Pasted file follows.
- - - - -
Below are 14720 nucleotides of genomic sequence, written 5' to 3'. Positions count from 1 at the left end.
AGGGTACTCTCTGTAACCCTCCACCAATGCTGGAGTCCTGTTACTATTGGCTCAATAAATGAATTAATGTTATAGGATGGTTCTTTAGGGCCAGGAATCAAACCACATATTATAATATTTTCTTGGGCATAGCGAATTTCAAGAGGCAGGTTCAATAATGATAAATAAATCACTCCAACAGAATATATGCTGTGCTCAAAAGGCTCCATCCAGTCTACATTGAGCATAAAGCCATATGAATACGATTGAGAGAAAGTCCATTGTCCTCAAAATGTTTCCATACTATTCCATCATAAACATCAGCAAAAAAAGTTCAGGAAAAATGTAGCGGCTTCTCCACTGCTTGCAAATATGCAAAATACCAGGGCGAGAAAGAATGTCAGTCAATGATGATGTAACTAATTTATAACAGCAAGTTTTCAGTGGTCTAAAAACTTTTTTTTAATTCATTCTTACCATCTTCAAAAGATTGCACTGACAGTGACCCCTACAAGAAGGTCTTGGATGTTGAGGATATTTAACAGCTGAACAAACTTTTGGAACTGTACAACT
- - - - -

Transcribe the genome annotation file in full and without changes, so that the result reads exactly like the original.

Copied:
Below are 14720 nucleotides of genomic sequence, written 5' to 3'. Positions count from 1 at the left end.
AGGGTACTCTCTGTAACCCTCCACCAATGCTGGAGTCCTGTTACTATTGGCTCAATAAATGAATTAATGTTATAGGATGGTTCTTTAGGGCCAGGAATCAAACCACATATTATAATATTTTCTTGGGCATAGCGAATTTCAAGAGGCAGGTTCAATAATGATAAATAAATCACTCCAACAGAATATATGCTGTGCTCAAAAGGCTCCATCCAGTCTACATTGAGCATAAAGCCATATGAATACGATTGAGAGAAAGTCCATTGTCCTCAAAATGTTTCCATACTATTCCATCATAAACATCAGCAAAAAAAGTTCAGGAAAAATGTAGCGGCTTCTCCACTGCTTGCAAATATGCAAAATACCAGGGCGAGAAAGAATGTCAGTCAATGATGATGTAACTAATTTATAACAGCAAGTTTTCAGTGGTCTAAAAACTTTTTTTTAATTCATTCTTACCATCTTCAAAAGATTGCACTGACAGTGACCCCTACAAGAAGGTCTTGGATGTTGAGGATATTTAACAGCTGAACAAACTTTTGGAACTGTACAACT